• Grigull L, Beier R, Schrauder A, et al. Invasive fungal infections are responsible for one-fifth of the infectious deaths in children with ALL. Mycoses 2003; 46: 441-6; http://dx.doi.org/10.1046/j.0933-7407.2003.00931.x
  • Krupova Y, Sejnova D, Dzatkova J, et al. Prospective study on fungemia in children with cancer: analysis of 35 cases and comparison with 130 fungemias in adults. Support Care Cancer 2000; 8: 427-30; http://dx.doi.org/10.1007/s005200050013
  • Lin SJ, Schranz J, Teutsch SM. Aspergillosis case-fatality rate: systematic review of the literature. Clin Infect Dis 2001; 32: 358-66; http://dx.doi.org/10.1086/318483
  • Ridola V, Chachaty E, Raimondo G, et al. Candida infections in children treated with conventional chemotherapy for solid tumors (transplant recipients excluded): The Institut Gustave Roussy Pediatrics Department experience. Pediatr Blood Cancer 2004; 42: 332-7; http://dx.doi.org/10.1002/pbc.10452
  • Viscoli C, Girmenia C, Marinus A, et al. Candidemia in cancer patients: a prospective, multicenter surveillance study by the Invasive Fungal Infection Group (IFIG) of the European Organization for Research and Treatment of Cancer (EORTC). Clin Infect Dis 1999 May;28(5):1071-9; http://dx.doi.org/10.1086/514731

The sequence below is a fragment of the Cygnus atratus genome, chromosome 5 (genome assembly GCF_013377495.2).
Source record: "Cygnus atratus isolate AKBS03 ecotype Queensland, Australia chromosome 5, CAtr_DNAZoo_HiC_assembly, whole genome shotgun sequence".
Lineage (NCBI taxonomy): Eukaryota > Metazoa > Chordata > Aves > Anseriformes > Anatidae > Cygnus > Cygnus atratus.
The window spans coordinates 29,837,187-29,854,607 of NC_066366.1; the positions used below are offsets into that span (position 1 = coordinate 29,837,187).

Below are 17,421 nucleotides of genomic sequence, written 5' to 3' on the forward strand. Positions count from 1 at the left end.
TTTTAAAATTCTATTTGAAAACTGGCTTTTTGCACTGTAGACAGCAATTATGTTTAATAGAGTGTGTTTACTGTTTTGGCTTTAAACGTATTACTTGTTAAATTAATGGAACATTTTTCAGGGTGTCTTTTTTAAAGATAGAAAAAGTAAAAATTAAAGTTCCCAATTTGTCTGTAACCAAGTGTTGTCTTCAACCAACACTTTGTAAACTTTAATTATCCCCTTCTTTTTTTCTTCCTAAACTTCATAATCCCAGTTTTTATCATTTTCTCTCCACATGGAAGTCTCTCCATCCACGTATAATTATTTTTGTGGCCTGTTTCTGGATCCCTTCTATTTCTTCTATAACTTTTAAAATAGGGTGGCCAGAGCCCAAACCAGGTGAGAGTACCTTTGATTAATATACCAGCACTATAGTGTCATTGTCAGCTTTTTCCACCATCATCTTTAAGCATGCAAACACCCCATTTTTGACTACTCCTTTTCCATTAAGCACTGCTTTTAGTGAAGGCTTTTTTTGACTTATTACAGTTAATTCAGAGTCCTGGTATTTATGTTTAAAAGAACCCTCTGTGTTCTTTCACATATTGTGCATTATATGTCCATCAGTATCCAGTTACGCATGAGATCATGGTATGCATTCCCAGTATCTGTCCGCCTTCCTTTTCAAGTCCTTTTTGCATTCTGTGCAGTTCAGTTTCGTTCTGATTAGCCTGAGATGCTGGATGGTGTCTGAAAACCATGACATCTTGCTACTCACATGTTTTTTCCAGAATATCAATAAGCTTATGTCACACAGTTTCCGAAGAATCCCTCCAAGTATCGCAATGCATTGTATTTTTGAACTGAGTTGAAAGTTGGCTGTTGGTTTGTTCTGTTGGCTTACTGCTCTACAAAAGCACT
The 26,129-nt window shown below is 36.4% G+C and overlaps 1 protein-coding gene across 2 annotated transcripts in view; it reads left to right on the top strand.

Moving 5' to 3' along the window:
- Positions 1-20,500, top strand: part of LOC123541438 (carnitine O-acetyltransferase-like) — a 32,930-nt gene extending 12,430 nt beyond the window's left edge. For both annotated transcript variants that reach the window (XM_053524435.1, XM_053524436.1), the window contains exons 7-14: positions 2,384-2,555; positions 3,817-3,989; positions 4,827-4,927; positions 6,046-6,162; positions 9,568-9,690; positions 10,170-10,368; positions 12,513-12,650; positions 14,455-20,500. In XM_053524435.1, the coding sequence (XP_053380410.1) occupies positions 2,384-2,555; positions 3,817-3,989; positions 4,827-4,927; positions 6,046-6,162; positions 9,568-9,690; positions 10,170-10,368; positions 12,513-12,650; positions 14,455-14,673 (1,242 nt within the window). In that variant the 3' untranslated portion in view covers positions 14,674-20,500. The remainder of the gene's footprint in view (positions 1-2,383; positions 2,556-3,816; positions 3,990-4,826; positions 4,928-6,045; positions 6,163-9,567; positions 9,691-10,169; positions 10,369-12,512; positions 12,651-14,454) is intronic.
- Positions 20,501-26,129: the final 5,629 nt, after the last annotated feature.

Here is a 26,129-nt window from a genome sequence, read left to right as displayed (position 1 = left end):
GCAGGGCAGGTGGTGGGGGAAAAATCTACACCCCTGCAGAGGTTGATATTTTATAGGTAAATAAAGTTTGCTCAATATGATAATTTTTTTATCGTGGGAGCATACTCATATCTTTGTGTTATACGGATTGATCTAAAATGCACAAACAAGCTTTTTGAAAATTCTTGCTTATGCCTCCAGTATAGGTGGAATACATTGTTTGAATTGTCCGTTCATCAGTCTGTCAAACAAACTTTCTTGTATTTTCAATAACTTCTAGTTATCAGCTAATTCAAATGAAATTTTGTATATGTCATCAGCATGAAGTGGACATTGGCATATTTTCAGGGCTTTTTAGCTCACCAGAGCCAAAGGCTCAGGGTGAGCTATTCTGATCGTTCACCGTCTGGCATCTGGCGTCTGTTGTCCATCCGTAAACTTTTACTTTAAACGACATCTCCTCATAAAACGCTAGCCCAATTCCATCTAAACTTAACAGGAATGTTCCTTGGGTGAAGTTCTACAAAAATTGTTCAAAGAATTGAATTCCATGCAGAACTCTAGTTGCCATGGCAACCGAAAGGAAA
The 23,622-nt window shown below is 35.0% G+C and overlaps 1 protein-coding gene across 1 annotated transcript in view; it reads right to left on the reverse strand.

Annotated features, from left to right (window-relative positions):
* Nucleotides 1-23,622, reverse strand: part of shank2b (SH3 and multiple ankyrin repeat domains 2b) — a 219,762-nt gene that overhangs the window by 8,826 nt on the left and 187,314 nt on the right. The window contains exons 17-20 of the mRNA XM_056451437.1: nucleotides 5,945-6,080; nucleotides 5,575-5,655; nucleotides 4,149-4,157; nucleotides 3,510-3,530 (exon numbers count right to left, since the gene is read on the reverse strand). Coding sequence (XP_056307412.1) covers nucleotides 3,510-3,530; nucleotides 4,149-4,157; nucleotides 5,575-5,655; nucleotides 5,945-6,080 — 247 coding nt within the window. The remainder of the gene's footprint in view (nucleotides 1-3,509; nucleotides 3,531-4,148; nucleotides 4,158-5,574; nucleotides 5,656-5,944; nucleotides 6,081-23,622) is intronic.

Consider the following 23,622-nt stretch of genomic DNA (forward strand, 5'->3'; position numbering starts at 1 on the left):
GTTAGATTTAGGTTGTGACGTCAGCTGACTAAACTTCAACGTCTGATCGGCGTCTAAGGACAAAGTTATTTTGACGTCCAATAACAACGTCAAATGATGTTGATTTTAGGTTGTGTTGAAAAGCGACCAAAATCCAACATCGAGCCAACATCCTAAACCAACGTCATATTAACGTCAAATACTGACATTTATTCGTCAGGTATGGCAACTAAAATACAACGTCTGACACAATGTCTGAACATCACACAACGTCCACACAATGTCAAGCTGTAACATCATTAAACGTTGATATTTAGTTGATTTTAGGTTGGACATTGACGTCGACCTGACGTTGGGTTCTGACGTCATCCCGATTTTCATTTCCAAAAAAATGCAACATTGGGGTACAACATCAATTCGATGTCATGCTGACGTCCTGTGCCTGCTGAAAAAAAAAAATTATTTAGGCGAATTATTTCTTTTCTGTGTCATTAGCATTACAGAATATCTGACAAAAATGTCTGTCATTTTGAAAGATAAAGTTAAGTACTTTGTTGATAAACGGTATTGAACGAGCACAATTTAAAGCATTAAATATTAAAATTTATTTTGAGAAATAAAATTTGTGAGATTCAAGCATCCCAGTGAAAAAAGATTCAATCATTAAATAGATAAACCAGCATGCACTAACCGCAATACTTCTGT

• Wisplinghoff H, Seifert H, Wenzel RP, et al. Current trends in the epidemiology of nosocomial bloodstream infections in patients with hematological malignancies and solid neoplasms in hospitals in the United States. Clin Infect Dis 2003; 36: 1103-10; http://dx.doi.org/10.1086/374339
  • Tortorano AM, Peman J, Bernhardt H, et al; ECMM Working Group on Candidaemia. Epidemiology of candidaemia in Europe: results of 28-month European Confederation of Medical Mycology (ECMM) hospital-based surveillance study. Eur J Clin Microbiol Infect Dis 2004; 23: 317-22; http://dx.doi.org/10.1007/s10096-004-1103-y

Statistics

Abstract: 1067 views
HTML: 567 views
PDF: 141 views

Refbacks

  • There are currently no refbacks.




© SEEd srl